While cleaning out my closet recently, I stumbled upon a mystery box. A box I rarely look through but have been carting around with me since I graduated college. A memorabilia box, so to speak.
After opening the lid and gently dusting off the papers scattered near the top, I found myself pulling out journal, after journal, after journal. Journals from my junior high days. High school journals. Even journals filled with sermon notes and weekly prayer lists from when I was in college. I couldn’t believe that I had saved them and of course laughed at myself for what I wrote about as a young, teenage girl.
Once I leafed through them I realized, how beneficial it was for me to write. And write. And write. A simple skill that I learned in school I carried with me into my own personal world. I used this skill to express myself, to apply for jobs and to fill out college applications. I developed this skill by writing paper after paper in college and still write today.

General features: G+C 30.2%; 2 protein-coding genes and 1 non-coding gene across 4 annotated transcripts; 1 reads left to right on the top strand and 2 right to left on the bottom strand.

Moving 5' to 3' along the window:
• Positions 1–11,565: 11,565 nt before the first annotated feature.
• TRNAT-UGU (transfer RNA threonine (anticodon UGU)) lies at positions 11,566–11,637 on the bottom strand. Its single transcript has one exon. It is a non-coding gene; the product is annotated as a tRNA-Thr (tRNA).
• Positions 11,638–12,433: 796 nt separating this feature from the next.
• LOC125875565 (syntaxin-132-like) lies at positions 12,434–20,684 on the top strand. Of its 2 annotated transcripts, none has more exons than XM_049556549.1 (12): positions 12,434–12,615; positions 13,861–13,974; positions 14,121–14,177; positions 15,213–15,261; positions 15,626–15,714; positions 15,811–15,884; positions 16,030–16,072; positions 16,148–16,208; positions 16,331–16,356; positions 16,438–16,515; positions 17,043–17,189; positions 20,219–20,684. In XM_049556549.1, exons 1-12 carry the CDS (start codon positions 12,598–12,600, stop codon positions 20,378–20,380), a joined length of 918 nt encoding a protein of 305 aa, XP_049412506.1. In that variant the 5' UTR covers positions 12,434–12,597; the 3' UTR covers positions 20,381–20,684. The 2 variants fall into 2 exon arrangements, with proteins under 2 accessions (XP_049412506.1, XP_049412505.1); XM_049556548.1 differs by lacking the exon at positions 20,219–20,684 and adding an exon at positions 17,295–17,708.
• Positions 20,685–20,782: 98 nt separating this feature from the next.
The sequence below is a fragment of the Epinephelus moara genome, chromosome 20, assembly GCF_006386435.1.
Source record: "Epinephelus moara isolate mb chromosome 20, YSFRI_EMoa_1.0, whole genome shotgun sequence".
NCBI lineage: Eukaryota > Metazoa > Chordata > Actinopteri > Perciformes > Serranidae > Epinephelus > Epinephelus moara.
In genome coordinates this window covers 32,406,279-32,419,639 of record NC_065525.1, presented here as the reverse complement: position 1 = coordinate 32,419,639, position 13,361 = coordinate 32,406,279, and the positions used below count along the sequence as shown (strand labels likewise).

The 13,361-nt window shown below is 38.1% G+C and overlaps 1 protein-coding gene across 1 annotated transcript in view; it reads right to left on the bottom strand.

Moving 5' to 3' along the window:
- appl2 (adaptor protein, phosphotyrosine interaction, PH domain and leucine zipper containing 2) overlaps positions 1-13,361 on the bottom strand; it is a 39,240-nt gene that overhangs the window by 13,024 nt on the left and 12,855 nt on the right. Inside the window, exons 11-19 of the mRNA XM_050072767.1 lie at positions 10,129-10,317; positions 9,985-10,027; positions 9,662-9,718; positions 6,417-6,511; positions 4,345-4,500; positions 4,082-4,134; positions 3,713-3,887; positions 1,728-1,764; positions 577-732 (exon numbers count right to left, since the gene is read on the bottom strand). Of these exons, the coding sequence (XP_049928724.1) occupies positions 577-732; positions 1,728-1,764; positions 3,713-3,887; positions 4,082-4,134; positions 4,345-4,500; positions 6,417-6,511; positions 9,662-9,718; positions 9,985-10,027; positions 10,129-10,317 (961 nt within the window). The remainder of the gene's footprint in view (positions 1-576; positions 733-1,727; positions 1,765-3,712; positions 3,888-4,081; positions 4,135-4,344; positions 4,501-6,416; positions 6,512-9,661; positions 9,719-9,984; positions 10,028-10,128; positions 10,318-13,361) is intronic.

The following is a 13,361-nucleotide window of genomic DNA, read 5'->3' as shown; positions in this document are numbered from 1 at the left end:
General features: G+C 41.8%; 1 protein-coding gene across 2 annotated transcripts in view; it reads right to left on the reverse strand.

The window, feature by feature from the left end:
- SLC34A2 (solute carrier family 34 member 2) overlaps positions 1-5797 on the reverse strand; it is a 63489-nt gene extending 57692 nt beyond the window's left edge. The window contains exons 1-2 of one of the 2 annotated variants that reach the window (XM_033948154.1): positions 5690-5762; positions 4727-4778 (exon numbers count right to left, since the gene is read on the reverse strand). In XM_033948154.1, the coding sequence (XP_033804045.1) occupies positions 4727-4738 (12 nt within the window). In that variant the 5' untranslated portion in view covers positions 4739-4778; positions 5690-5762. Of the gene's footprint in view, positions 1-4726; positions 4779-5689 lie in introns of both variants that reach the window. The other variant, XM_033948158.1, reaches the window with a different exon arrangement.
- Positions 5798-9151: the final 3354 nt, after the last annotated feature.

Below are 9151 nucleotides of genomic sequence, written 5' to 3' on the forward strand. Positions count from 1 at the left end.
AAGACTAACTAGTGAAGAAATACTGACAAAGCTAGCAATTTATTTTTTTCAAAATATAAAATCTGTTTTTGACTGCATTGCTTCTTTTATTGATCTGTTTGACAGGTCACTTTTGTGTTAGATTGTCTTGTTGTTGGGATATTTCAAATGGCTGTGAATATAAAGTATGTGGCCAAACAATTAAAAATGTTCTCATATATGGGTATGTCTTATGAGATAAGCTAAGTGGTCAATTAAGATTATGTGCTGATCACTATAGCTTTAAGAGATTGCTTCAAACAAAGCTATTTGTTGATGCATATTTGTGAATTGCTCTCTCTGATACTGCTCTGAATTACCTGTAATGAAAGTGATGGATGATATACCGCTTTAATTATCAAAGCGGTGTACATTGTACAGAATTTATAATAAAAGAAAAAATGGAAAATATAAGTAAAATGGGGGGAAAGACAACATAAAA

My point? Be aggressive as to what you are training your child to do on a regular basis. Recently, I was shocked when I asked my children to clean their rooms and all of them did so thoroughly and with a good attitude. I was beside myself. A year ago there would have been arguing, complaining and dawdling to no end. The fact that I was persistent in having them clean their rooms, even when they didn’t want to, helped them to develop good habits.
We might feel like we are nagging them now, but eventually it will click. When we couple correction with instruction, our children will be able to understand the why’s behind our requirements of them.
My suggestion? Be sure your children know what you expect of them, and expect big! Start by thinking about what habits and skills you would like your child to gain over this next year. Set yearly goals for what you want to teach your children and stick with it. You will most likely be pleasantly surprised with the results!
What are Some Realistic Goals For Children?